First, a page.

British Arctic ale in Surrey saleroom

Arctic expedition bottle of aleA rare bottle of ale especially brewed for the British Arctic Expedition of 1875-76 will be offered in a Surrey saleroom next month, with an estimate of £400 to £600.

The bottle commemorates the expedition led by Clements Markham, Secretary of the Royal Geographical Society, who was also the mentor of Captain Robert Falcon Scott, leader of the later ill-fated voyage to Antarctica in 1910-1912.

Markham revived British Polar exploration after the earlier disaster of the Franklin expedition in 1847 saw it mothballed for decades when 129 officers and men, along with their two ships, vanished while searching for the north-west passage.

The bottle of ale, with a lead seal embossed, will be offered at auction at Ewbank’s on May 9. Consigned by the descendants of a brewery employee, the bottle of Allsopp & Sons Burton Ale, embossed BREWED FOR THE ARCTIC EXPEDITION, recalls the moment that pride and confidence surfaced once more for a new generation of pioneers.

About the expedition

By 1874, two of those who had been involved in searching for Franklin, Markham and Rear Admiral Sherard Osborn, decided that the time was right to head north once more, and they put together the finances for a new voyage of exploration and scientific discovery to be capped by conquering the North Pole.

Equipped with dogs, sledges, clothes, shelter and food, 120 men set sail from Portsmouth in two ships, the Alert and the Discovery, under the command of Captain Georges Nares on May 29, 1875 to the cheers of a crowd of 200,000.

Expedition success

The expedition was to be a success from the point of view of exploration and mapping uncharted territory further north than anyone had previously ventured, but it was to prove a disaster in the planning and resulting loss of life.

Nares set sail for the West coast of Greenland, where Discovery, captained by Henry Stephenson, wintered in the far north west, while Nares himself, in the Alert, pushed on, finding winter shelter in a bay that was the farthest north reached by any ship at that time.

As the expedition set about planning the journey to the pole, it became apparent that they were ill equipped for the task; the sledges were too heavy for the men to pull, the clothing and tents unsuitable and the food did not include enough of the right vitamins to fend off scurvy.

Attempts to establish contact between the two ships ended in disaster, with an initial party setting out from the Alert abandoning its efforts after the death of a crew member. A second attempt was successful but revealed that the dogs were not suitable for pulling the sledges.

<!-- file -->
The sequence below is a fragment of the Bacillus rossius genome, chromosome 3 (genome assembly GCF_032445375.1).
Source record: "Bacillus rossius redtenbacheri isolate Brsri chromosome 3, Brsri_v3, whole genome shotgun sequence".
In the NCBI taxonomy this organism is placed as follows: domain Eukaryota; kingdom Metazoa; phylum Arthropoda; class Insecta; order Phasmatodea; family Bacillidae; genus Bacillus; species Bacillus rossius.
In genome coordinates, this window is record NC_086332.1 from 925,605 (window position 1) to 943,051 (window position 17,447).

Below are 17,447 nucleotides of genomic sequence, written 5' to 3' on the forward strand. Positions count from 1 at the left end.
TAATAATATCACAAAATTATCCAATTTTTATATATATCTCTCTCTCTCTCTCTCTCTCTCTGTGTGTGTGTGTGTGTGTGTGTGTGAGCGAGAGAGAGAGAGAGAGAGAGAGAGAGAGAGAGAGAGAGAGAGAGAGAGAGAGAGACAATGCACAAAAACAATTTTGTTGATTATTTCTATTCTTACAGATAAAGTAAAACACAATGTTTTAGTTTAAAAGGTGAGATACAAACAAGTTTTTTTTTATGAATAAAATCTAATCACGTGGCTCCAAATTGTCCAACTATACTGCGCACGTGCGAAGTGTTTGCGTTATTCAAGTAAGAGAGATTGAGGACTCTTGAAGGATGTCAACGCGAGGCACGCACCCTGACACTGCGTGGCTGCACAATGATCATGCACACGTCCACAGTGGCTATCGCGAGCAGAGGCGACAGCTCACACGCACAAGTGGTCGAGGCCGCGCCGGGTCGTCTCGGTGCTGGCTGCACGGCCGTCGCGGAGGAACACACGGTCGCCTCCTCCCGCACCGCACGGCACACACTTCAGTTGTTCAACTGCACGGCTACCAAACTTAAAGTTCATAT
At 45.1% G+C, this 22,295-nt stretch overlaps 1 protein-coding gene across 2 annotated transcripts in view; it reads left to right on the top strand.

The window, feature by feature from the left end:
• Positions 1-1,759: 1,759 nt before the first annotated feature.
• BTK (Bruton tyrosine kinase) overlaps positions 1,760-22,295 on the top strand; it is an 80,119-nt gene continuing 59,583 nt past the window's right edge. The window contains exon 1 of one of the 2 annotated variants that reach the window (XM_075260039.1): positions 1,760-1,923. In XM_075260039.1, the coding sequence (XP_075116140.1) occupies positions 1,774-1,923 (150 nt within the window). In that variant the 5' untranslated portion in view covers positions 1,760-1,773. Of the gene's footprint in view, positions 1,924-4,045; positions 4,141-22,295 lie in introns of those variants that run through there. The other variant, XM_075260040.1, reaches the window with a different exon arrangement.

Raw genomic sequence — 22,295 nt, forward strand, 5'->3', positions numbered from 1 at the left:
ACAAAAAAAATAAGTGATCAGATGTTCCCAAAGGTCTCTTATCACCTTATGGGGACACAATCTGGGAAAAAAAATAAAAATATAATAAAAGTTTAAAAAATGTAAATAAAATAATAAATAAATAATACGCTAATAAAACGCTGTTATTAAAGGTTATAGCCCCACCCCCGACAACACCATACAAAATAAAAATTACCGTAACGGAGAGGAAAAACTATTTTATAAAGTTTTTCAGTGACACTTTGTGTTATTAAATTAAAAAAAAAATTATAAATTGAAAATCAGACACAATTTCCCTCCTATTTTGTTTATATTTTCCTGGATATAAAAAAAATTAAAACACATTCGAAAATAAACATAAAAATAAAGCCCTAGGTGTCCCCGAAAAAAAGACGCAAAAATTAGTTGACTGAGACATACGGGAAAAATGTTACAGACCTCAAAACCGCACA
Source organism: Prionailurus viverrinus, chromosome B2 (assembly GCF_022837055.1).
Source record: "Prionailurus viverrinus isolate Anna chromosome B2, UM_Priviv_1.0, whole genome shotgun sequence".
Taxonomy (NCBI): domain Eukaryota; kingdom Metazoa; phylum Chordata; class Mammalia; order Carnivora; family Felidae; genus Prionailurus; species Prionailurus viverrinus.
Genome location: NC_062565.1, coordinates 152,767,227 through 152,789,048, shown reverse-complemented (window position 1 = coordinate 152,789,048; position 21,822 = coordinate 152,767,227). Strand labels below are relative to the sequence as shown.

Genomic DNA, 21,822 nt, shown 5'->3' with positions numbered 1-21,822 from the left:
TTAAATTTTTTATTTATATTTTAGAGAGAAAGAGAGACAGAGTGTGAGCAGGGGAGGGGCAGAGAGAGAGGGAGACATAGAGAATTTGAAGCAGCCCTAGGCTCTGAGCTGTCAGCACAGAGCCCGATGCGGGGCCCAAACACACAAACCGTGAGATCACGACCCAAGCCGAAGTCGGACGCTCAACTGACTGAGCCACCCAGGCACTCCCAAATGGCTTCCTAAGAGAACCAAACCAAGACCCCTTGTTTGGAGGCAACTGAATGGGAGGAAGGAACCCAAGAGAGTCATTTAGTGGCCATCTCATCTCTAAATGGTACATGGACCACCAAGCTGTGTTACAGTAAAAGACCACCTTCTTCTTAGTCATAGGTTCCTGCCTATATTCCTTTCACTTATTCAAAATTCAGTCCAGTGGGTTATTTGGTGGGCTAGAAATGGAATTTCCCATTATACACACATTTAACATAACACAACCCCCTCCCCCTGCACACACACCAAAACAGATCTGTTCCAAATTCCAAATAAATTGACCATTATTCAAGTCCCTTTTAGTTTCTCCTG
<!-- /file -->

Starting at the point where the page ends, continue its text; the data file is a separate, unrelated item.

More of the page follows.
Heading for the Pole

At the beginning of April 1876, the sledging expeditions finally set off for the Pole in three separate parties that went on to encounter treacherous conditions that impeded their progress severely. When scurvy started to take hold the mission was effectively doomed, but by the time one party decided to turn back on May 12, just 400 miles short of the Pole, several members of the expedition were already out of action. Almost a month later, on June 7, they still had 40 miles to go to reach the Alert with barely any of them still able to work.

Lieutenant Parr volunteered to set off for help alone, covering the 40 miles to the ship in just 20 hours. The party were rescued but in a bad way, with another death in the interim.

Threat of scurvy

Both of the other parties also had to be rescued, with additional deaths incurred, and by the time everyone had returned, scurvy had also gripped the ships’ crews. They escaped just in time and headed for home, reaching Portsmouth in November 1876 to a heroes’ welcome.

It was not long, though, before the newspapers started to ask questions about the competence of the expedition and its leaders, as well as the heavy cost in lives that had been incurred.

Official inquiry

Nares shouldered the blame of the official inquiry for not preventing the outbreak of scurvy and had to wait for his subsequent promotion until well after the controversy had died down. Public opinion went against the perceived risk of further expeditions and the Admiralty curtailed its involvement in this field of endeavour.

It was to be another 22 years before the British returned to Polar exploration, funding an expedition to Antarctica in 1898.

“The privations and bravery of the men in the British Arctic Expedition have rather faded from public view over the intervening decades, which is a shame because we owe much to these pioneers and their spirit,” said auctioneer Chris Ewbank.

“It is amazing how a simple bottle of ale can act as such a powerful reminder of what they went through and bring those intrepid and challenging ventures back to life in an instant.”

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